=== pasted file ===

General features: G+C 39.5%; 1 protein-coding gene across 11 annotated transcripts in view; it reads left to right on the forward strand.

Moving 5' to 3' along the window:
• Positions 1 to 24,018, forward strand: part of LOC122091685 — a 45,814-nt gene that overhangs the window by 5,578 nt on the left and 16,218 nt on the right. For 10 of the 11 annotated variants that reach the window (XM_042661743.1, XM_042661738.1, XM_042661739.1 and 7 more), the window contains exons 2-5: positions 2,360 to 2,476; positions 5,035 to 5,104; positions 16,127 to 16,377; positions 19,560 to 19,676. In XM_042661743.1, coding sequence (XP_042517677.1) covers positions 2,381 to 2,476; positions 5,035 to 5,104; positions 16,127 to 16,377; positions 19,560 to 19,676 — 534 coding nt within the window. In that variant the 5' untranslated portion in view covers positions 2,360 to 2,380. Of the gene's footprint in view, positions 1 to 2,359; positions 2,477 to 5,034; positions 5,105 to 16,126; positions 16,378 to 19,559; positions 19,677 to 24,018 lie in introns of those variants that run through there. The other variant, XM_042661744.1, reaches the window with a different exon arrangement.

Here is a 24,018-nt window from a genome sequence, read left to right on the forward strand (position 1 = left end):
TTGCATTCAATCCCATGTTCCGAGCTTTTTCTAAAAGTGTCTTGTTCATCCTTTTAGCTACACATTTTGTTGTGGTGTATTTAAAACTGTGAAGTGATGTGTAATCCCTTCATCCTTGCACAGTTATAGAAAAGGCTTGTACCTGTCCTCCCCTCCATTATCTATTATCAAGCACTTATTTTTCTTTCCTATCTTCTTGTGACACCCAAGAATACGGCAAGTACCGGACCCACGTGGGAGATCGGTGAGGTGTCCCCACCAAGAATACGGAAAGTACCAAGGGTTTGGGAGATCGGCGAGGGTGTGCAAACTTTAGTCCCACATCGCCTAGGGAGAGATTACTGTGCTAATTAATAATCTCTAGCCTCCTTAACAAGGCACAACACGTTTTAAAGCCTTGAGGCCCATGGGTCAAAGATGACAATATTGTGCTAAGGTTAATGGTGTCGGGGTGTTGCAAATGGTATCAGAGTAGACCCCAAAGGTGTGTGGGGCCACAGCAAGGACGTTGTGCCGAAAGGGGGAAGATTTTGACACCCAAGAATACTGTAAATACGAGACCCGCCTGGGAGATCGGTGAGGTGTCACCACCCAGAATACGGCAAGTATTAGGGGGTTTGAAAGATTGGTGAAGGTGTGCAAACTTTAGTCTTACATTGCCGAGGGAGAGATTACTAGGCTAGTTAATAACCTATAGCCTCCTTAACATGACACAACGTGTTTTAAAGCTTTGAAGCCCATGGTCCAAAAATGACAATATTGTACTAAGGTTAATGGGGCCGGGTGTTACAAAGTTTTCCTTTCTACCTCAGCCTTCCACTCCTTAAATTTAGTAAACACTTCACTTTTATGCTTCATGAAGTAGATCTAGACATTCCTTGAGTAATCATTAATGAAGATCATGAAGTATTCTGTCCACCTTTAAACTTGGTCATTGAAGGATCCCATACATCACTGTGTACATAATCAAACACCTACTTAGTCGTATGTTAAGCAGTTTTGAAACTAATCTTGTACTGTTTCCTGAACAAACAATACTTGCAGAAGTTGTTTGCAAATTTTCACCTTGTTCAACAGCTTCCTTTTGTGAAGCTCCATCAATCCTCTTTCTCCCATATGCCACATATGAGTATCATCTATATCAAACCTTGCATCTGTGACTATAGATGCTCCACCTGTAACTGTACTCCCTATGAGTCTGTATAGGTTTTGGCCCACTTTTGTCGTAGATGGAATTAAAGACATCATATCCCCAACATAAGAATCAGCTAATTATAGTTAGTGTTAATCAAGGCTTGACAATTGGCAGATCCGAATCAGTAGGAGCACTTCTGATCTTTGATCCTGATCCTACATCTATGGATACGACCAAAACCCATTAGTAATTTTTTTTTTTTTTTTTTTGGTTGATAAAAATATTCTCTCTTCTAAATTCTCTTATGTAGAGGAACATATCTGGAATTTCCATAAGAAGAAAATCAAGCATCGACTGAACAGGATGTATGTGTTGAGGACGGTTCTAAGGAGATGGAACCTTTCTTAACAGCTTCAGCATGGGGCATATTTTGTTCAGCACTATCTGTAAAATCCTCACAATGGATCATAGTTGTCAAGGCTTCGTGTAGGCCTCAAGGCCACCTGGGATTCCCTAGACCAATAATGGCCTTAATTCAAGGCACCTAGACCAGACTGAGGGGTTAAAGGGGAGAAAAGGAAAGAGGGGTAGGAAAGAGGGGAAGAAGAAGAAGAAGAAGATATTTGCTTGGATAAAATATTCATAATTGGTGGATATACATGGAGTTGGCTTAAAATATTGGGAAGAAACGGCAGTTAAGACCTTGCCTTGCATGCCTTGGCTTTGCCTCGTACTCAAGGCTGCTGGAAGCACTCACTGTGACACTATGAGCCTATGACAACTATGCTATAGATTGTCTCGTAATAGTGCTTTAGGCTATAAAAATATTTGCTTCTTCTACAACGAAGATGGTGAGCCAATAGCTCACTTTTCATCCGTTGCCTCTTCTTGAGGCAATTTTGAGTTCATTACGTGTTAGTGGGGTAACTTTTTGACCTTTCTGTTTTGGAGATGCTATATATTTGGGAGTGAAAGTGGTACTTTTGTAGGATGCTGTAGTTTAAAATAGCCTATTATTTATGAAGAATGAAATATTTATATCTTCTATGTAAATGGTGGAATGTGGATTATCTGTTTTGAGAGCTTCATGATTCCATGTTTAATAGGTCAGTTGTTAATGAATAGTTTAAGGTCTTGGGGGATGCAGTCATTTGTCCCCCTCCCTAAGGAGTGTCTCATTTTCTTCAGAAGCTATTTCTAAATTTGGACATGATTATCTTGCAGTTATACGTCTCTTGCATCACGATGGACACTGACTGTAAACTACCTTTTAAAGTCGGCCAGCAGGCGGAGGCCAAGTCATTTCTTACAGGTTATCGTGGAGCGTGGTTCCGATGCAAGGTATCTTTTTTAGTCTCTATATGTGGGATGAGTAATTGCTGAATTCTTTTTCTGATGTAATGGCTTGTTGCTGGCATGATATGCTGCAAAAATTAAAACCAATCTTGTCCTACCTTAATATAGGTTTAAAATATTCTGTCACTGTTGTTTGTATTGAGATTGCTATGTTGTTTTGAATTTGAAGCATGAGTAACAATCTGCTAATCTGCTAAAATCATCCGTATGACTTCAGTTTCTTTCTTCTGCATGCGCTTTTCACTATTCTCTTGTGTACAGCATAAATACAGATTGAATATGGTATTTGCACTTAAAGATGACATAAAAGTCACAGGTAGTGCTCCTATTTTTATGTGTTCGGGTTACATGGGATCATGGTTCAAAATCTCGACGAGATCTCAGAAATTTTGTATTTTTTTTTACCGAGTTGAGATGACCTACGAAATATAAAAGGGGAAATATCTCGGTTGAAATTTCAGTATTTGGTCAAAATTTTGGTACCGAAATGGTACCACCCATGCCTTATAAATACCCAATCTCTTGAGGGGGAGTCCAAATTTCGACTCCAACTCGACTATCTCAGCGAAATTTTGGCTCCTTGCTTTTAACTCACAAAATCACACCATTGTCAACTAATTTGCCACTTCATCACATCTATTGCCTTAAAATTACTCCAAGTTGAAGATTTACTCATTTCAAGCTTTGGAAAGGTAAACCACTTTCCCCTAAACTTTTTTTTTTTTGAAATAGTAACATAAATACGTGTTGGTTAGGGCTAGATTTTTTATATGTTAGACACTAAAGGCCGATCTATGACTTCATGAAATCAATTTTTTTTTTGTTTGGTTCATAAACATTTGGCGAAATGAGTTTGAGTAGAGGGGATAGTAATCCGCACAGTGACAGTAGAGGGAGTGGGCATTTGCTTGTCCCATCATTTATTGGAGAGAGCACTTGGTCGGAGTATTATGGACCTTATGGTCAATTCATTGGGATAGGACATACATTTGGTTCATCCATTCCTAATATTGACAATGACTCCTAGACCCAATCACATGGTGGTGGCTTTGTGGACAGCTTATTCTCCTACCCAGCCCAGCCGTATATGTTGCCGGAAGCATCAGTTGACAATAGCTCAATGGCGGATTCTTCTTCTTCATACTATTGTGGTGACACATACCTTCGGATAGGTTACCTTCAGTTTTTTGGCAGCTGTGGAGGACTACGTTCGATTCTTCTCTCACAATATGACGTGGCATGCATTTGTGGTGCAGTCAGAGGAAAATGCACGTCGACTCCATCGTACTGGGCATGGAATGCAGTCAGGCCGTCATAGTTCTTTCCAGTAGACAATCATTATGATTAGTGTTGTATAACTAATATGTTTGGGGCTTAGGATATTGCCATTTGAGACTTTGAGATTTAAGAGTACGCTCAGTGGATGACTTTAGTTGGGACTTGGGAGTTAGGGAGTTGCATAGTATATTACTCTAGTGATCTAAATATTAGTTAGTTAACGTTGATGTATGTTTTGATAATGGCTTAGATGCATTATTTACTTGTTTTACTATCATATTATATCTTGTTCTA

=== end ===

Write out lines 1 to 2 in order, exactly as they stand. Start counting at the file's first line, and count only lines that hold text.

General features: G+C 39.5%; 1 protein-coding gene across 11 annotated transcripts in view; it reads left to right on the forward strand.

Moving 5' to 3' along the window: